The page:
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How presidential candidates are upping the ante for mobile donationsBy
As the 2016 presidential race ramps up in intensity, candidates are capitalizing on mobile donations that enable supporters to instantly send campaign funds from their smartphones, raising the soliciting stakes even higher.
Candidates from the Republican and Democrat parties introduced SMS-based donation campaigns at the Iowa caucuses this week, highlighting one way for presidential hopefuls to garner collections from millennial audiences. Although mobile donations first took the stage in the 2012 election, the strategy is well-poised to take flight as 2016 progresses.
“Twenty twelve was the first year in which we saw presidential candidates start to use mobile donations, where the amount donated was added directly to the mobile phone bill,” said Derek Johnson, CEO of Tatango, Seattle. “In 2012, text message donations were limited to $10 per donation, whereas in 2016, with browser-based mobile billing, donors are able to select the amount of their donation, ranging from $10 to $20.
“This, I believe, is a significant improvement from what was available to candidates in 2012.”
Catering to voters
Candidates are now, more than ever, attempting to catch potential voters on their most-frequented platforms and communication channels. According to a recent poll by CallFire, 19 percent of survey respondents claimed that SMS was the most effective way of reaching voters.
Several non-profits have also found success in raising donations via mobile, as evidenced by mobile making up nearly 20 percent of relief efforts after Hurricane Sandy.
Therefore, presidential candidates including Senators Ted Cruz and Bernie Sanders have incorporated this into their campaign tactics.
During his Iowa caucus, Ted Cruz asked fans to text the keyword “DONATE” to 55022, an action that enabled supporters to give Mr. Cruz’s campaign $10, $15 or $20.
Once consumers texted the keyword in, the designated number replied with a clickable link, which brought donors to a dedicated contribution page. There, they had to verify their age and citizenry status before pressing the amount of money they wanted to donate.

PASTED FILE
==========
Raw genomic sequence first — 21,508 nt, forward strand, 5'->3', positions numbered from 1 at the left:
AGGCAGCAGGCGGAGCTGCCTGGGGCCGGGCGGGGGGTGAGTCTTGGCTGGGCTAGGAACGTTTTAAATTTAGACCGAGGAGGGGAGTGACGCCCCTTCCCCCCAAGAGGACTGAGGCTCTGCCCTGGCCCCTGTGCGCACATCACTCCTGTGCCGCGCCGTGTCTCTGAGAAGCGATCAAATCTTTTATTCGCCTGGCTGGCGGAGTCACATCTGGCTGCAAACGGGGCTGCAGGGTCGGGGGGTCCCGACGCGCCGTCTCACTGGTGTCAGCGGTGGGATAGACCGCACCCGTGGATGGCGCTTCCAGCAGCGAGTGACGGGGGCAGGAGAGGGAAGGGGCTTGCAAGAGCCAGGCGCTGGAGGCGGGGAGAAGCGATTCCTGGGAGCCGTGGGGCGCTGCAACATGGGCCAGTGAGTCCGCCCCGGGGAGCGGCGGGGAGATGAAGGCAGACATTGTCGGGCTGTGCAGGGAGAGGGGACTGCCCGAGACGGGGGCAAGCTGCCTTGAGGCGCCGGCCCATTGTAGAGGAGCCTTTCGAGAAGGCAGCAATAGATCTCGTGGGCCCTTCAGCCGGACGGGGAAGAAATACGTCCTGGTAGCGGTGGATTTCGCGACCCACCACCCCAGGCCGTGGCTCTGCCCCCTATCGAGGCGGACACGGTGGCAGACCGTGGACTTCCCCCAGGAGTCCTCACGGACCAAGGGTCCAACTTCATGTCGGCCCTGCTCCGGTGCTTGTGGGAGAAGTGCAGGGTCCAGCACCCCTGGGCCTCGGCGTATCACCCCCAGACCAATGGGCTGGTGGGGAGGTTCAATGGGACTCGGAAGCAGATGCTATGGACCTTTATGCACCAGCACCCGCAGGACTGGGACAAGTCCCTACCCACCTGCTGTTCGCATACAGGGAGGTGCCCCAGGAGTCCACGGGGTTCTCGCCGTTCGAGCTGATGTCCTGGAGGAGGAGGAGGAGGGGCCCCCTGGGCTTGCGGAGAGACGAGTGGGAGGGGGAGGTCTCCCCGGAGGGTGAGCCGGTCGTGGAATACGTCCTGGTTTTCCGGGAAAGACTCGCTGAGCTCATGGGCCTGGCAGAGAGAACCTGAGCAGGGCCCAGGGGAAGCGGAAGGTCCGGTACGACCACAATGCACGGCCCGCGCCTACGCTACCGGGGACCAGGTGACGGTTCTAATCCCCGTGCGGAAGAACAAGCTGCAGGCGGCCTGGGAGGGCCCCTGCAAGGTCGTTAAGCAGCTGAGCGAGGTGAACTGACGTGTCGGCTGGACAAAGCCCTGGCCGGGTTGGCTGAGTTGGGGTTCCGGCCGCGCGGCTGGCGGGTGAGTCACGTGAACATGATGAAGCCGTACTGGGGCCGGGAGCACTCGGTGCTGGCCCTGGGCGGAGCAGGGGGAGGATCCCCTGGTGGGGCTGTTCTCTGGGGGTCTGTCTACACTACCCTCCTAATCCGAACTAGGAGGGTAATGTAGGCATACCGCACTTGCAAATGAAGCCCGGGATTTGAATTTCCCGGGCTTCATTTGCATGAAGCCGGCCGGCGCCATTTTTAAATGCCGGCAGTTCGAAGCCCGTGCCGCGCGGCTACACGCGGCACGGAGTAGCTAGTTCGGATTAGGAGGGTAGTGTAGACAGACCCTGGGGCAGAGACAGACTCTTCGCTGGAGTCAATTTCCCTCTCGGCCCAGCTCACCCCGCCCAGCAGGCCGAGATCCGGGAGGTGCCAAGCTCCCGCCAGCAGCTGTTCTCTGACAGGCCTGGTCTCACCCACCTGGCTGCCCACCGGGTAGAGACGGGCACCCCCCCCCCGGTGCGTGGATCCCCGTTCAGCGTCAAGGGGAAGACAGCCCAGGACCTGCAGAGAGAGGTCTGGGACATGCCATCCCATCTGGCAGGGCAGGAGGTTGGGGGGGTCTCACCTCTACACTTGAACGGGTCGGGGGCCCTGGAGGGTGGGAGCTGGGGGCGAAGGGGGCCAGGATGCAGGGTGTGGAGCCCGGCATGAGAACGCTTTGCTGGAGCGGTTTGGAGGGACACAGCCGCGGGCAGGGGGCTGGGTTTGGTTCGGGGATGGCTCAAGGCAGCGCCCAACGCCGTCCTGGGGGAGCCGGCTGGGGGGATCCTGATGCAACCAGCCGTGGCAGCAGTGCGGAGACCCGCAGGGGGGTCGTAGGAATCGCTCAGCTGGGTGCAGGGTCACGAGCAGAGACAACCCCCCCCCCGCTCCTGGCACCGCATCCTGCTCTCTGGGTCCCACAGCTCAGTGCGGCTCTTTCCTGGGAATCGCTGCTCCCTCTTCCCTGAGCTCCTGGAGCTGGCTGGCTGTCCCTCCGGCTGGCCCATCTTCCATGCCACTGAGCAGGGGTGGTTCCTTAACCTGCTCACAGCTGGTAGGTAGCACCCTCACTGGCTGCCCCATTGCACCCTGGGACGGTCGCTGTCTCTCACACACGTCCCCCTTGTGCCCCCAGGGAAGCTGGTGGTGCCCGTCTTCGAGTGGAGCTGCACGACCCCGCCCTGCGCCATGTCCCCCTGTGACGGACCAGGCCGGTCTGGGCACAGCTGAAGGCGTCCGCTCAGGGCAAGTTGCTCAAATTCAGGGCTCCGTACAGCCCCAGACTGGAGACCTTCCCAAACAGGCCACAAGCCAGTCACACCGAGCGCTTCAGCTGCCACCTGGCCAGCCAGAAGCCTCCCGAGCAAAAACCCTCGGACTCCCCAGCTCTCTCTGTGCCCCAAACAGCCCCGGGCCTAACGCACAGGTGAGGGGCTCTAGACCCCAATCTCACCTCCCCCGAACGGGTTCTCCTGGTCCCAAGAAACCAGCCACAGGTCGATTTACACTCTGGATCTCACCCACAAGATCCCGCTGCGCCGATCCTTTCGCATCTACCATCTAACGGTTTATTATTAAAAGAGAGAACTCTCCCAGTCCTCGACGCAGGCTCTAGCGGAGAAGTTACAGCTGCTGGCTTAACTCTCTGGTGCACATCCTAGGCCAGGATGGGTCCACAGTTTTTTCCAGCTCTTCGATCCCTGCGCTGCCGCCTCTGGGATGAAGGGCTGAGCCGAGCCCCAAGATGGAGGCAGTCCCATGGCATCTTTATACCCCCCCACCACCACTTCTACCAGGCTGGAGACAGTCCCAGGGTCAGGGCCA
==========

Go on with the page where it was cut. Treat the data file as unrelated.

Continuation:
The next steps required individuals to input their phone numbers, receive a PIN code and enter the PIN code back into the contribution page. This allowed the payment to be added onto consumers’ next phone bills.
Supporters could then opt to sign up to receive additional email updates from Mr. Cruz’s campaign.
Senator Bernie Sanders has also tapped this strategy at many of his events. Mr. Sanders has encouraged attendees to send the word “BERNIE” to 82623 to be placed onto his SMS campaign.
This was followed up at his Iowa caucus this week by calling for supporters to text “GIVE” to 82623 to donate $10, which will be added onto their phone bills.
Mr. Sanders’s tactic differs from Mr. Cruz’s in that the former’s fans are only able to contribute a flat fee of $10, whereas the latter’s have several monetary options.
However, both campaigns give donors the ability to opt into receiving additional text messages.
Capturing millennials’ attention
Rolling out the ability for event-goers and political supporters to send in SMS-based donations will likely appeal to a slew of millennial voters, who heavily rely on the constant connectivity that mobile offers. Mobile donations are also able to drive impulse contributions, which can add up to a significant amount.
Nevertheless, this strategy is not necessarily tied to a specific demographic.
“I think text message donations will comprise a significant portion of the money raised by candidates in the 2016 presidential race, no matter what generation the donor belongs to,” Mr. Johnson said. “There’s absolutely nothing easier than sending a text message to make a donation, and when it comes to raising funds for a candidate, the easier it is for donors to give, the better.”
The other presidential frontrunners should certainly consider employing mobile donations as they ramp up for the primaries.
“I believe candidates need to be open to accepting donations from as many different channels as possible,” Mr. Johnson said. “If a candidate limits the channels available for donations, he or she is only making it harder for people to contribute.
“So yes, if a candidate isn’t already accepting donations via the mobile phone, I think he or she is at a significant disadvantage, in my opinion.”
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